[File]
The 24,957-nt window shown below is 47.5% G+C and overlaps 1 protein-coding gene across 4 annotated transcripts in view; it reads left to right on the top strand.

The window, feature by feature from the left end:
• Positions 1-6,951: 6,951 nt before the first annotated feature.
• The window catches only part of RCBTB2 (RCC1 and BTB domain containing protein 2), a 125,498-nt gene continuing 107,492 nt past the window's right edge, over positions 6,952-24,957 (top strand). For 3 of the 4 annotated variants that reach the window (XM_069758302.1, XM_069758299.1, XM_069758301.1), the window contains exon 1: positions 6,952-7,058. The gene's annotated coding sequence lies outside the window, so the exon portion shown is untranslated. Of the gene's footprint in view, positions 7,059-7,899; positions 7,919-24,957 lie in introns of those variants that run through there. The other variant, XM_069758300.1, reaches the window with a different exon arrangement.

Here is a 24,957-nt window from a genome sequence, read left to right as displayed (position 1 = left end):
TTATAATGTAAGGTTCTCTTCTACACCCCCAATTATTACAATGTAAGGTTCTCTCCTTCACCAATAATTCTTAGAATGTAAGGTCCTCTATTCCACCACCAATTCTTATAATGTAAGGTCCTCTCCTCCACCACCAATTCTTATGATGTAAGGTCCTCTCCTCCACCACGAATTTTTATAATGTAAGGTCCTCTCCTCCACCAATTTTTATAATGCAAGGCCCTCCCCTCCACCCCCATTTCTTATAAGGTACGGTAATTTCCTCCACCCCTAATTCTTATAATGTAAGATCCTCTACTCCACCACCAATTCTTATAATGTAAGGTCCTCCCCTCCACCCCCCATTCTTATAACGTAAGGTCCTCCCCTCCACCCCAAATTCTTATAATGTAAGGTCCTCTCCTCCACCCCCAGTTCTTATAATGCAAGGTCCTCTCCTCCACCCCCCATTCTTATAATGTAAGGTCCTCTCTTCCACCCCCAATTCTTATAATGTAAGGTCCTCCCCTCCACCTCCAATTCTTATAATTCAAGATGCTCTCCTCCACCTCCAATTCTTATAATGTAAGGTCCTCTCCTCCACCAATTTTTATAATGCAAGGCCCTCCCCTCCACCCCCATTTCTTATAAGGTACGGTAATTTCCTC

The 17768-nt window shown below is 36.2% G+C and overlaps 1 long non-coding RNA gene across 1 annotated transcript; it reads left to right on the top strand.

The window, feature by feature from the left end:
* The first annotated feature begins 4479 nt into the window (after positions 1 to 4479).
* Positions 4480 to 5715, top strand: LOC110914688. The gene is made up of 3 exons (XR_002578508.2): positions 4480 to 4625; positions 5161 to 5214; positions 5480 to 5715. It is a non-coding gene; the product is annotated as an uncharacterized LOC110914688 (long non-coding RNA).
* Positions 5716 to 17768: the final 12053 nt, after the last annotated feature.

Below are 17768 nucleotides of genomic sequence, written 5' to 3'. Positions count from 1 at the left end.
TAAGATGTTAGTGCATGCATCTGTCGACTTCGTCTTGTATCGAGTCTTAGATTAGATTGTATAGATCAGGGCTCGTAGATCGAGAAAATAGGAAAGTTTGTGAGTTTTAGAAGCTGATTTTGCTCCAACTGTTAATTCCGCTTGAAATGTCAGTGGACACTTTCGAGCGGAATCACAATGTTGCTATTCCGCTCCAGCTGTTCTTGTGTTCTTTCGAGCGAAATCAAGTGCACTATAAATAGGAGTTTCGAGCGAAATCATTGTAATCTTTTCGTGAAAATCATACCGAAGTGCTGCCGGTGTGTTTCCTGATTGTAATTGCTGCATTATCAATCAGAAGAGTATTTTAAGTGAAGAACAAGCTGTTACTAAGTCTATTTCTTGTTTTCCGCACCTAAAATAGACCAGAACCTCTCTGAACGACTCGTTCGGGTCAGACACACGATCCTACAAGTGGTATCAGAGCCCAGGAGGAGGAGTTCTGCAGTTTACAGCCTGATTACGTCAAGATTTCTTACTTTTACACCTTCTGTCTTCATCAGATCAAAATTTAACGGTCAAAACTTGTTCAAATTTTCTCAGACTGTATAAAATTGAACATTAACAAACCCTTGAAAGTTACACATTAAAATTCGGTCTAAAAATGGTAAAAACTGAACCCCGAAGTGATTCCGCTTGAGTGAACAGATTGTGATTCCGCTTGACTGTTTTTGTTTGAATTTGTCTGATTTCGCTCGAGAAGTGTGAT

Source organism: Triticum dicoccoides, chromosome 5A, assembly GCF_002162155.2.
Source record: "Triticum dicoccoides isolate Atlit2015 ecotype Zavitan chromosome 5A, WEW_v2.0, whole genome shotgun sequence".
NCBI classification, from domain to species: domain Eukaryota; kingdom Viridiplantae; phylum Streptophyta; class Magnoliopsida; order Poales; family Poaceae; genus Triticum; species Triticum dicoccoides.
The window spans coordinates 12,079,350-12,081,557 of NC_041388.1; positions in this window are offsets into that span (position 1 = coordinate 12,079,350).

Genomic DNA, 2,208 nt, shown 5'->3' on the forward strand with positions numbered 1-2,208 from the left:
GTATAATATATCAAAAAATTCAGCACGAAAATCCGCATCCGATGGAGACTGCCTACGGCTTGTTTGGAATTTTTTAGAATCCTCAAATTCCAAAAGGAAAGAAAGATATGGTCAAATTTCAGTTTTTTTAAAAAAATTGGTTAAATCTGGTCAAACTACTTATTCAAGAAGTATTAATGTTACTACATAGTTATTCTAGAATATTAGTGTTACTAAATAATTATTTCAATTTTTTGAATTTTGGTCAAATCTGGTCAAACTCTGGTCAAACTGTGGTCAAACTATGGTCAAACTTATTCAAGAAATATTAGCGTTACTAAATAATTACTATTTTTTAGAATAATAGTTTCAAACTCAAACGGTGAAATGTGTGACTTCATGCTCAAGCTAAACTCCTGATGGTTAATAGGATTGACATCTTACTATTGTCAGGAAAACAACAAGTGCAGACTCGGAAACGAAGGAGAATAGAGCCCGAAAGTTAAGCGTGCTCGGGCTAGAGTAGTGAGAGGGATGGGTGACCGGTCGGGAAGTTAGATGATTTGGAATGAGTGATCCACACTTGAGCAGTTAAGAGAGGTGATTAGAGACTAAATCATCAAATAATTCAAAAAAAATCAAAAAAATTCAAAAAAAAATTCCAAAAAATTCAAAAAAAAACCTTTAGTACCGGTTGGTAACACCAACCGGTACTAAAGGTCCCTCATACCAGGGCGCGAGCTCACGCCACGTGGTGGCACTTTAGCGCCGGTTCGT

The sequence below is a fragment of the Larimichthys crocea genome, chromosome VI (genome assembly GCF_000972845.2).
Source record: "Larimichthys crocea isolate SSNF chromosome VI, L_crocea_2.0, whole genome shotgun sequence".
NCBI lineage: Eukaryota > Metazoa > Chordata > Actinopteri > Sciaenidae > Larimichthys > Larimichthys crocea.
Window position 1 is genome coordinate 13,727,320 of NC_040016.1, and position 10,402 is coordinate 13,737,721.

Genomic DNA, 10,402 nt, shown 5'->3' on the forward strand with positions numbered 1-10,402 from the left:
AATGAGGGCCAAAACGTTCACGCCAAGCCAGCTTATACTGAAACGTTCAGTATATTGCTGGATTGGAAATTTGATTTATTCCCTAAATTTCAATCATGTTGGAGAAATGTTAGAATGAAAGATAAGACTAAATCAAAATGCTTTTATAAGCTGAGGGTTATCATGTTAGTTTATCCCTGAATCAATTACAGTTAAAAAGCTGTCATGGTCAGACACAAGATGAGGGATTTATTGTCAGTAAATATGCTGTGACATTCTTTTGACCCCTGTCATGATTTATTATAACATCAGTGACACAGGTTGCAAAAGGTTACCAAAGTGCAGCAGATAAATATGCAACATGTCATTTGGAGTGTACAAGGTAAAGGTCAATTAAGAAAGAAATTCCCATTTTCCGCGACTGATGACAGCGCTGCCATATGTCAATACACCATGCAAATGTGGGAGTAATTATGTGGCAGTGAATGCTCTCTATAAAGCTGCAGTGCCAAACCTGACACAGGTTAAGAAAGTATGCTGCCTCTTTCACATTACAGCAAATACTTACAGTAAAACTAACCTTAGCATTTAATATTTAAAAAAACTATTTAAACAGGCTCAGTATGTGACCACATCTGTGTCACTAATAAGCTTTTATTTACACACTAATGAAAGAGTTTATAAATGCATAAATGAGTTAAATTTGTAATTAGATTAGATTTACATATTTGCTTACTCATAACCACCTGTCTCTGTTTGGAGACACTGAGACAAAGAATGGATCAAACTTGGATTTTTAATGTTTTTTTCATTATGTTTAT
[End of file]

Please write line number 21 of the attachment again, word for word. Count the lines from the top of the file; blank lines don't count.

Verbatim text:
Source record: "Larimichthys crocea isolate SSNF chromosome VI, L_crocea_2.0, whole genome shotgun sequence".